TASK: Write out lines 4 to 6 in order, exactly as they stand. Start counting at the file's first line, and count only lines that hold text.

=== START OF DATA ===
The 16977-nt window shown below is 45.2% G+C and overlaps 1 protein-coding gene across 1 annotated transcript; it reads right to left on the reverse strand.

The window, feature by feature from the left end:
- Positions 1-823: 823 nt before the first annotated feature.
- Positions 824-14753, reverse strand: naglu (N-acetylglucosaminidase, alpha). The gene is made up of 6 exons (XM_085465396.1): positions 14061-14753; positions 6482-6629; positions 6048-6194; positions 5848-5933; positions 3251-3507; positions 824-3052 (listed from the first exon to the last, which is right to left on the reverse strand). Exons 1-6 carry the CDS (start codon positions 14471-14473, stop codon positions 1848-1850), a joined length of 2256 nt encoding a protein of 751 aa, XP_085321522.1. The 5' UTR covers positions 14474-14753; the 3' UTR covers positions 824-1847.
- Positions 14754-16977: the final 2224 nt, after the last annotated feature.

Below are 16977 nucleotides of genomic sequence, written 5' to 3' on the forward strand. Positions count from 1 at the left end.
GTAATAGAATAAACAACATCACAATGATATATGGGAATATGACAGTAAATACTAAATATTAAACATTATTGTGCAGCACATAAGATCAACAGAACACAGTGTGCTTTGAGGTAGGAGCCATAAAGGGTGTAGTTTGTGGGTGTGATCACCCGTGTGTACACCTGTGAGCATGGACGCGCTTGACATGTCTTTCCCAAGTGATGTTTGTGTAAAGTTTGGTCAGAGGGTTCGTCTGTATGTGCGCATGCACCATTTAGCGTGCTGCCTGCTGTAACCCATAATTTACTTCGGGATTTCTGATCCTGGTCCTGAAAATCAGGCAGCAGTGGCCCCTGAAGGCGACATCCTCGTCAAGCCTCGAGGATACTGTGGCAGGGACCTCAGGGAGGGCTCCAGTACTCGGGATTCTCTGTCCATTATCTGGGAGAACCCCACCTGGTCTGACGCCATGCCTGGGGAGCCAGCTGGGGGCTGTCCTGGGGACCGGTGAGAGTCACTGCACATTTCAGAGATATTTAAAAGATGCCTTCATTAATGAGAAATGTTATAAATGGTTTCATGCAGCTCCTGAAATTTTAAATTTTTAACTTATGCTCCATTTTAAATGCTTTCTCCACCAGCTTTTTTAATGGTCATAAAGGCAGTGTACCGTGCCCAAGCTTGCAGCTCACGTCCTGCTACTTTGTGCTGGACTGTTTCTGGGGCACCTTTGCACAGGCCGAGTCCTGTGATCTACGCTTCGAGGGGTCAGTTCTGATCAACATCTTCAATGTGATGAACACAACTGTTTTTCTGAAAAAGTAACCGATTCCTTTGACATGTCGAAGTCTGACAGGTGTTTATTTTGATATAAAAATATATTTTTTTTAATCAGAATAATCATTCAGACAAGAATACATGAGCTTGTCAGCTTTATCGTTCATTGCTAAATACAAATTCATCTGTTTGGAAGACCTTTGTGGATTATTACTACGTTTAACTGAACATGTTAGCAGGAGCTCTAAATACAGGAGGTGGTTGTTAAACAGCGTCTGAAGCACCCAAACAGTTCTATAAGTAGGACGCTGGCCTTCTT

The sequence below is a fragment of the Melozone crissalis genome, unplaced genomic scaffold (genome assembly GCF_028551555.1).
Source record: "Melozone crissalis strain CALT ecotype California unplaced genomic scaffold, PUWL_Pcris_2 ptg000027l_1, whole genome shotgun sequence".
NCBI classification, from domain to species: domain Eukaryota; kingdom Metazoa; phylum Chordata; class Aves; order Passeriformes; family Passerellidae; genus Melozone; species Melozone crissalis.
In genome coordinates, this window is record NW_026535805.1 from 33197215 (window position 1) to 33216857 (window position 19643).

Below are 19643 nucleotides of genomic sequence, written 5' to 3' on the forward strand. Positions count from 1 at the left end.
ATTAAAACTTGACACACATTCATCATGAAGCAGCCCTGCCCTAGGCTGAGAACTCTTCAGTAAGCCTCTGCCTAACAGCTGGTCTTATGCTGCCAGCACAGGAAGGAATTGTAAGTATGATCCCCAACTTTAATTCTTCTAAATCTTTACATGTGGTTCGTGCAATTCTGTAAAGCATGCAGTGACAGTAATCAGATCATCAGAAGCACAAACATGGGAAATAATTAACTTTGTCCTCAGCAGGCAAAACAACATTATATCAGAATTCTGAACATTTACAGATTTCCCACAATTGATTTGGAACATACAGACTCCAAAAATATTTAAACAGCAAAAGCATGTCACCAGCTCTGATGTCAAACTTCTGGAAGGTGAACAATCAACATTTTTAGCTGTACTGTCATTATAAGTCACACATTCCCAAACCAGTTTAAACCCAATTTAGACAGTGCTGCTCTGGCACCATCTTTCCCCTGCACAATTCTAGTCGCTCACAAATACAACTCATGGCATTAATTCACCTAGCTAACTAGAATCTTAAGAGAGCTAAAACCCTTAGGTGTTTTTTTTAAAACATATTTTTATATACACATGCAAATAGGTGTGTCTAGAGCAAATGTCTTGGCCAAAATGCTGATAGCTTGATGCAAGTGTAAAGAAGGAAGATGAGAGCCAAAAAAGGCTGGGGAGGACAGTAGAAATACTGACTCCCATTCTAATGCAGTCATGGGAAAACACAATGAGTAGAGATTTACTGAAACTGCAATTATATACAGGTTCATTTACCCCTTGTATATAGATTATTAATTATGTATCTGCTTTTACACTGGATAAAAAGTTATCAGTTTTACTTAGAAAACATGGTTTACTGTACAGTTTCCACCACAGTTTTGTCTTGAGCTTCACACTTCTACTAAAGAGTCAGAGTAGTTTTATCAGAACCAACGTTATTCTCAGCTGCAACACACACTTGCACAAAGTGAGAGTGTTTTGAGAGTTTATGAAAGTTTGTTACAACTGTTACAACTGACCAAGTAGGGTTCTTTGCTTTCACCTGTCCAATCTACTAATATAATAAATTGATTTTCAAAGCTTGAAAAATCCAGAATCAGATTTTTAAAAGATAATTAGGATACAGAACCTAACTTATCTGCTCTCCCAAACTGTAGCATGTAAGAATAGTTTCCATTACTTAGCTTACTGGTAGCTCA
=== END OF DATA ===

- Positions 824-14753, reverse strand: naglu (N-acetylglucosaminidase, alpha). The gene is made up of 6 exons (XM_085465396.1): positions 14061-14753; positions 6482-6629; positions 6048-6194; positions 5848-5933; positions 3251-3507; positions 824-3052 (listed from the first exon to the last, which is right to left on the reverse strand). Exons 1-6 carry the CDS (start codon positions 14471-14473, stop codon positions 1848-1850), a joined length of 2256 nt encoding a protein of 751 aa, XP_085321522.1. The 5' UTR covers positions 14474-14753; the 3' UTR covers positions 824-1847.
- Positions 14754-16977: the final 2224 nt, after the last annotated feature.

Below are 16977 nucleotides of genomic sequence, written 5' to 3' on the forward strand. Positions count from 1 at the left end.